People rarely confuse the bustle of CrossFit with the calm of meditation. But CrossFit is my meditation practice. I’ll try to explain why and if I persuade you, perhaps you too will see CrossFit (or your own vigorous workout) as mediation. Maybe you will even join CrossFit?
What is CrossFit?
CrossFit is a functional fitness approach that was developed by Greg Glassman over several decades. Here is how Glassman defined CrossFit: Increased work capacity across broad time and model domains. Each CrossFit workout—there is a different one each day—is a series of functional movements performed at a high intensity. Each workout is called the "Workout of the Day, or WOD." They are the core movements of life and include exercises from weightlifting, gymnastics, running, rowing, and more. My favorite movements are the Olympic lifts, especially the power clean.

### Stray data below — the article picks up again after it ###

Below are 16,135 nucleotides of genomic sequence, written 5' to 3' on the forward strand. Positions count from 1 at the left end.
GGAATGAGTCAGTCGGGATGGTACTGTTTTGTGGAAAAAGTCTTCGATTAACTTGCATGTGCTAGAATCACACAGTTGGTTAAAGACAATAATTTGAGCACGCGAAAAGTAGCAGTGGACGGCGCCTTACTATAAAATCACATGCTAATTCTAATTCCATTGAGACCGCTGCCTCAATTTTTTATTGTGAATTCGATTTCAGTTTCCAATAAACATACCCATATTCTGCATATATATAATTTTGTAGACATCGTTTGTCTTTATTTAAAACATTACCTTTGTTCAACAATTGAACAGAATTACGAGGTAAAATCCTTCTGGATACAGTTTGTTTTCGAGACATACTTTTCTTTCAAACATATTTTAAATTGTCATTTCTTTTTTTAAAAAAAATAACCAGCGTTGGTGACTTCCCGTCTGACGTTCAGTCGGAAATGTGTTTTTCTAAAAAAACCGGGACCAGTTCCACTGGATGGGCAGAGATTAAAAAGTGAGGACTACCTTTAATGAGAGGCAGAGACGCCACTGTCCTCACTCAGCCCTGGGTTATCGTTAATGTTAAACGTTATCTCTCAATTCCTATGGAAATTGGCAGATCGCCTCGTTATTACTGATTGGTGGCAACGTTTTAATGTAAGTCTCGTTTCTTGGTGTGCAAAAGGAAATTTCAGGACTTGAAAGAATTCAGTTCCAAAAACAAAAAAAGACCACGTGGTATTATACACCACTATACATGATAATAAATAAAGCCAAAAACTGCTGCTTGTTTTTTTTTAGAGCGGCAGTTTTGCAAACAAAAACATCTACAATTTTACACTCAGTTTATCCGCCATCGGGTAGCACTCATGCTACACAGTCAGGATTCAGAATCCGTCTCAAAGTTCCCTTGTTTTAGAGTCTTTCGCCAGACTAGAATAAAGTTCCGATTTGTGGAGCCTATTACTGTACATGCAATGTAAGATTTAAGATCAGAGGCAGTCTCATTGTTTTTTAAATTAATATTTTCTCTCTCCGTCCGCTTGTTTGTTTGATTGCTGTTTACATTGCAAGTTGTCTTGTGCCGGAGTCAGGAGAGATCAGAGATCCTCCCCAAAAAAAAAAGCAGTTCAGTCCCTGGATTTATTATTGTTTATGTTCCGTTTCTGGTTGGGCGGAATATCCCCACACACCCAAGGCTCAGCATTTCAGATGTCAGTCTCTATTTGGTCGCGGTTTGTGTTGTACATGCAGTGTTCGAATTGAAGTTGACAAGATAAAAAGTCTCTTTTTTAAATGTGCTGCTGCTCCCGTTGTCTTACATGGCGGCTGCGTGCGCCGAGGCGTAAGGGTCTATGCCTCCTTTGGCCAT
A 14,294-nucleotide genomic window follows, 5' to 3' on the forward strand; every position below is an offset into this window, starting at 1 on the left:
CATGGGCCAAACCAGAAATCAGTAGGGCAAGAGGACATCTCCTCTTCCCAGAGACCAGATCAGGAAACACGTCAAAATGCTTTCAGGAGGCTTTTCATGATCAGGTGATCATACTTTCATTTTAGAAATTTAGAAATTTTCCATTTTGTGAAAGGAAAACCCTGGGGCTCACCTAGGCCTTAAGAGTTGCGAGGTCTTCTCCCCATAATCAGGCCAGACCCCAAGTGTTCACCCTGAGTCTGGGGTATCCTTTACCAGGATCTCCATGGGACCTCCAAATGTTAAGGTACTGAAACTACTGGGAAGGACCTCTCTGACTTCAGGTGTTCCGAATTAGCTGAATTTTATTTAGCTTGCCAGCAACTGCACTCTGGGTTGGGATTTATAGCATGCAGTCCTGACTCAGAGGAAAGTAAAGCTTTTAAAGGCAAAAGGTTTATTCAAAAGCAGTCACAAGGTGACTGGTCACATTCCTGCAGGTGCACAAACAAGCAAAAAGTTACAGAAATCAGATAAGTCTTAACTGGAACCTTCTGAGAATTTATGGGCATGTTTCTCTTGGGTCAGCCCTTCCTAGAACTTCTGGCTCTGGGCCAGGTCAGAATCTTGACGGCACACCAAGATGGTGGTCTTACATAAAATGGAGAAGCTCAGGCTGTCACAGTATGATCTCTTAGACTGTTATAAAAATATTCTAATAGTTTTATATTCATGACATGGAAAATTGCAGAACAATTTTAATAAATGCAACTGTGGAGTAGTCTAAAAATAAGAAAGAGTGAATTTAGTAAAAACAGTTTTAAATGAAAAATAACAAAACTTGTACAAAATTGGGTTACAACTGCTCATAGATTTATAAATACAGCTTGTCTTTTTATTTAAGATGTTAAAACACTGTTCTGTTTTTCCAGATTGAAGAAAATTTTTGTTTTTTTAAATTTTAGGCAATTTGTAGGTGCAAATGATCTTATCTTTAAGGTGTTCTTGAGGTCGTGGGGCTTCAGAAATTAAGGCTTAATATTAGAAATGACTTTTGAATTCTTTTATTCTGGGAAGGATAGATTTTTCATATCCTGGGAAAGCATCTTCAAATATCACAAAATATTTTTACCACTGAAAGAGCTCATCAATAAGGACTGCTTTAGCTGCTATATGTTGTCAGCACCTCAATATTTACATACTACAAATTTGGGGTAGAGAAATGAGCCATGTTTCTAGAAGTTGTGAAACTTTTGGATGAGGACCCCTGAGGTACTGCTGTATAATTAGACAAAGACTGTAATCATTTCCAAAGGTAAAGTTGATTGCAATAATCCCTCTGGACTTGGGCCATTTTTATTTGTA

One of the best parts about CrossFit is that despite its obvious intensity, anyone can do it (well, almost anyone, check with your trainer or doctor if you aren’t sure). Each workout can be scaled down to meet a person’s fitness level and limitations, including mobility issues (which still plague me). The CrossFit coaches can adjust the workout so you can finish it and you will, no matter how advanced your physical fitness, receive a great workout.
People participate in CrossFit all over the world; there are now over 11,000 affiliates, which are individual gyms, called CrossFit boxes. You might check out CrossFit 2120, where you can feel the ocean breeze, in Del Mar, California. If you can’t make it to the paradise of Southern California, you can probably find one near you.